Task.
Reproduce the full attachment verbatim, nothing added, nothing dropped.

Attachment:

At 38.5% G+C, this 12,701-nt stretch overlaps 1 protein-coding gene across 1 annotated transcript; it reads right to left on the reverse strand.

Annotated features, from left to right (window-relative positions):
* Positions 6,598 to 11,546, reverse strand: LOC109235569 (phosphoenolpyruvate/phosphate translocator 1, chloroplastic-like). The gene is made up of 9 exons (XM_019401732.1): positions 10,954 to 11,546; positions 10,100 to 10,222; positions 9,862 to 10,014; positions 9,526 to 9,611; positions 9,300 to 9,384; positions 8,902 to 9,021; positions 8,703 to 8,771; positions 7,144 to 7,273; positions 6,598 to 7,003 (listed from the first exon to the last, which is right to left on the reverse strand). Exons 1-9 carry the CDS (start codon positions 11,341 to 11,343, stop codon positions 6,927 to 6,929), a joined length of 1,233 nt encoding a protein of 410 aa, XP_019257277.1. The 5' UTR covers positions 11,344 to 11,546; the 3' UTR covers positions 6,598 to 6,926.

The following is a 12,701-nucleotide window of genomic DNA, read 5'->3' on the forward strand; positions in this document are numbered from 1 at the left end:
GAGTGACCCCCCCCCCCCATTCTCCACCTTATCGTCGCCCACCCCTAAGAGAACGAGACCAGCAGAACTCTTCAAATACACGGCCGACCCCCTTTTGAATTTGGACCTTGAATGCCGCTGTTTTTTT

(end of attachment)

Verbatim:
At 38.5% G+C, this 12,701-nt stretch overlaps 1 protein-coding gene across 1 annotated transcript; it reads right to left on the reverse strand.

Annotated features, from left to right (window-relative positions):
* Positions 6,598 to 11,546, reverse strand: LOC109235569 (phosphoenolpyruvate/phosphate translocator 1, chloroplastic-like). The gene is made up of 9 exons (XM_019401732.1): positions 10,954 to 11,546; positions 10,100 to 10,222; positions 9,862 to 10,014; positions 9,526 to 9,611; positions 9,300 to 9,384; positions 8,902 to 9,021; positions 8,703 to 8,771; positions 7,144 to 7,273; positions 6,598 to 7,003 (listed from the first exon to the last, which is right to left on the reverse strand). Exons 1-9 carry the CDS (start codon positions 11,341 to 11,343, stop codon positions 6,927 to 6,929), a joined length of 1,233 nt encoding a protein of 410 aa, XP_019257277.1. The 5' UTR covers positions 11,344 to 11,546; the 3' UTR covers positions 6,598 to 6,926.

The following is a 12,701-nucleotide window of genomic DNA, read 5'->3' on the forward strand; positions in this document are numbered from 1 at the left end:
GAGTGACCCCCCCCCCCCATTCTCCACCTTATCGTCGCCCACCCCTAAGAGAACGAGACCAGCAGAACTCTTCAAATACACGGCCGACCCCCTTTTGAATTTGGACCTTGAATGCCGCTGTTTTTTT